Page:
Mössbauer nuclei feature resonances with exceptionally narrow spectral line widths, which form the basis for a broad range of applications across the natural sciences. For x-ray quantum optics, the narrow line is favorable, because it translates into long lifetimes of the nuclear coherences. However, the narrow line width also accounts for a key challenge in nuclear quantum optics, namely, the lack of strong driving fields. The reason is that synchrotron and free-electron-laser x-ray sources deliver temporally short pulses with a broad spectrum, such that only a tiny fraction of the photons is resonant with the nuclei. To address this challenge, a group around Jörg Evers explores the possibility to simulate the effect of strong control fields using mechanical motion of a nuclear target, see Fig. 7. A short x-ray pulse impinging on a nuclear target may either pass without interaction, or interact with the nuclei. Because of the long lifetime, the interacting part of the x-ray pulse is delayed. By applying a suitable motion to the target immediately after the non-interacting part passed the target, an arbitrary time-dependent phase can be imprinted on the interacting part. While the overall phase of the x-rays varies randomly from pulse to pulse, the relative phase between the interacting and the non-interacting part can be controlled. As a first application, we demonstrated that the pulse shaping can be applied in such a way that the number of resonant x-ray photons in a given pulse can be significantly increased. Without mechanical motion, absorption reduces the number of resonant photons, because the relative phase is such that the two parts destructively interfere. Using a sudden displacement by half the x-ray wavelength, this destructive interference is turned into constructive interference, such that instead the number of resonant photons is increased. Energy is conserved, since this spectral gain on resonance is achieved by redistributing off-resonant photons onto the resonance. In the experiment with teams around Ralf Röhlsberger (DESY, Hamburg) and Thomas Pfeifer (MPIK) at the Nuclear Resonance Beamline (ID18) at ESRF, the nuclear sample was moved using a piezo film, and the sudden displacement was achieved within about 20 nanoseconds (1ns=10-9s) with a spatial precision better than one Angstrom (10-10 meter). As a result, we found an increase by more than a factor of 3, while our theoretical calculations predict a maximum possible enhancement by about one order of magnitude for the employed 57Fe nuclei. More generally, the dynamical control of the temporal phase enables one to tailor the frequency spectrum of the x-ray pulse. Sudden phase jumps lead to Fano resonances, which indicate the presence of different interfering quantum evolution pathways. This project therefore also continues a long-standing collaboration with the experimental group of Thomas Pfeifer at the Institute, in which we have established Fano resonances and in particular the interplay of its energy- and time domain interpretation as a powerful tool to investigate and also control quantum dynamics.
The shaping of the x-ray pulse spectrum using mechanical motion relies on a separation of an initial x-ray pulse into an interacting and a non-interacting part, and the motion enables one to dynamically control the relative phase between these two parts. The control possibility invites an interpretation as a tunable source of phase-coherent x-ray double-pulse sequences. This raises the question, if such double-pulses can be used to coherently control the dynamics of nuclei using suitably shaped x-ray fields. Recently, we demonstrated that this coherent x-ray-optical control indeed is possible. In the proof-of-principle experiment with teams around Ralf Röhlsberger (DESY, Hamburg) and Thomas Pfeifer (MPIK) at the Nuclear Resonance Beamline (ID18) at ESRF, we used the first part of the double-pulse sequence to excite an exciton within the nuclei, i.e., a single excitation coherently spread across many nuclei. The relative phase between the two parts of the double pulse then decides, how the second pulse continues the dynamics of the nuclear exciton. In particular, in the experiment, we demonstrated control over basic light-matter interactions between x-rays and nuclei, by switching between stimulated emission of the nuclear exciton, and further coherent excitation of the nuclei. These experimental results became possible using a powerful two-dimensional detection technique, which records the intensity of the x-ray light as function of time and energy. This multidimensional dataset contains rich interference patterns, which encode full holographic information of the complex-valued scattered x-ray field amplitude, allowing for the determination of the time-dependent complex dipole moment induced in the target nuclei. Our further analysis showed that the pulse shape control is exceptionally stable, opening perspectives such as multidimensional nuclear spectroscopy or nuclear pump-probe spectroscopy.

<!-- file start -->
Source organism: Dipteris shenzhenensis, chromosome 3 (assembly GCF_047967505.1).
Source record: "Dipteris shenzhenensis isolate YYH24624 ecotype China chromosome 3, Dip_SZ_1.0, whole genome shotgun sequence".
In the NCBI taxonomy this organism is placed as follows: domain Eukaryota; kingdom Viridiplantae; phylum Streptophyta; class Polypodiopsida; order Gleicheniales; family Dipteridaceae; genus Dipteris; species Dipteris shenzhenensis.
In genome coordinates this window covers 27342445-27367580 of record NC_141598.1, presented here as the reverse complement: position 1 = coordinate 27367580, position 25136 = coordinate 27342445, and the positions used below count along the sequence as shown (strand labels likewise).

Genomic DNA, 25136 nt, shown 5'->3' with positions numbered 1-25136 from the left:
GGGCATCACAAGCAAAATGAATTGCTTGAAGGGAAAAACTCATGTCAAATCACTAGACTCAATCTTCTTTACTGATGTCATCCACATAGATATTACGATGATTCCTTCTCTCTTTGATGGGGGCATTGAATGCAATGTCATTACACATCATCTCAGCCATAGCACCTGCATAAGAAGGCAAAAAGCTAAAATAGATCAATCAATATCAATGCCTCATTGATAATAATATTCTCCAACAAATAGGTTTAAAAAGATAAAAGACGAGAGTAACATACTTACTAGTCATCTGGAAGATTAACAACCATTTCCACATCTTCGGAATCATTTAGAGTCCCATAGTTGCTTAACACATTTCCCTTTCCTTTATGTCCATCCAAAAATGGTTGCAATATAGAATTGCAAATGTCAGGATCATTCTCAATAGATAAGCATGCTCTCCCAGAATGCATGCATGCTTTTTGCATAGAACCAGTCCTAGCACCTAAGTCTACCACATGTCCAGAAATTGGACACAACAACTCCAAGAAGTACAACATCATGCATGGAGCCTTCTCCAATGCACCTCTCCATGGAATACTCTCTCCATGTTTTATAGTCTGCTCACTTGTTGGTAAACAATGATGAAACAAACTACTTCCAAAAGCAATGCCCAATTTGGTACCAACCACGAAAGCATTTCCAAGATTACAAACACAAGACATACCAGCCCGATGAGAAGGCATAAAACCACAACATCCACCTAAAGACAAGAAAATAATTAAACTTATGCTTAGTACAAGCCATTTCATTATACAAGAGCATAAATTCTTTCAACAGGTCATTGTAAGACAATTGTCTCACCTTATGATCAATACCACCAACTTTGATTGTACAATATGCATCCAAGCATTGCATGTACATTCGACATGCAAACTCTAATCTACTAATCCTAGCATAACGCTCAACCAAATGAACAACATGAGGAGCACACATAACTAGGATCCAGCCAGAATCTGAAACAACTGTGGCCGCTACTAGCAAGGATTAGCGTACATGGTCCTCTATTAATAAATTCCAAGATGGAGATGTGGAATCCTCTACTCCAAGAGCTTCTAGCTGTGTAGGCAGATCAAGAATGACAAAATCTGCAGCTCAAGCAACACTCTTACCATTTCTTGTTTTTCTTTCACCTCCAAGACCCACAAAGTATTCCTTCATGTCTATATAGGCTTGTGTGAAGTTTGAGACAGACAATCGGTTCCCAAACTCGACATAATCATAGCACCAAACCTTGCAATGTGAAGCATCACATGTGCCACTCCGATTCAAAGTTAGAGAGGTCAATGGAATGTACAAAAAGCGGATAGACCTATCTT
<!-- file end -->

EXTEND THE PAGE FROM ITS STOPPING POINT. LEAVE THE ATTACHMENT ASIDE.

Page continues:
A key challenge in x-ray science is the characterization of spatial and temporal correlations on small scales. A promising method is time-domain interferometry (TDI), which promises access to correlations essentially background-free and over longer time scales than competing methods. In TDI, Mössbauer nuclei are used to split an incident x-ray pulse into two temporally separated parts (see Fig. 8). This double pulse probes the target system, which does not have to contain Mössbauer nuclei, at two different times. After the interaction, the two parts are overlapped in time, again using Mössbauer nuclei. The interference observed in the time-dependent intensity of the overlapped pulses then provides access to the correlations in the target. So far, TDI had only been analyzed for classical target systems and their classical correlations. However, quantum effects are expected to play a major role in strongly correlated and quantum materials, in and out of equilibrium. We therefore developed a TDI scheme that allows us to explore quantum dynamical correlations within the target, and to exclude classical models for the target dynamics. Quantum-TDI differs from the classical version by an additional phase control between the two interfering pathways, which can be realized by piezo-movements of the split unit. The quantum mechanical treatment shows that in TDI, a single photon is split into a time-bin entangled state, which subsequently provides information about the system at two different times, even though each realization of the experiment features only one interaction with the target. As a result, TDI allows for back-action free measurements of quantum mechanical correlation functions.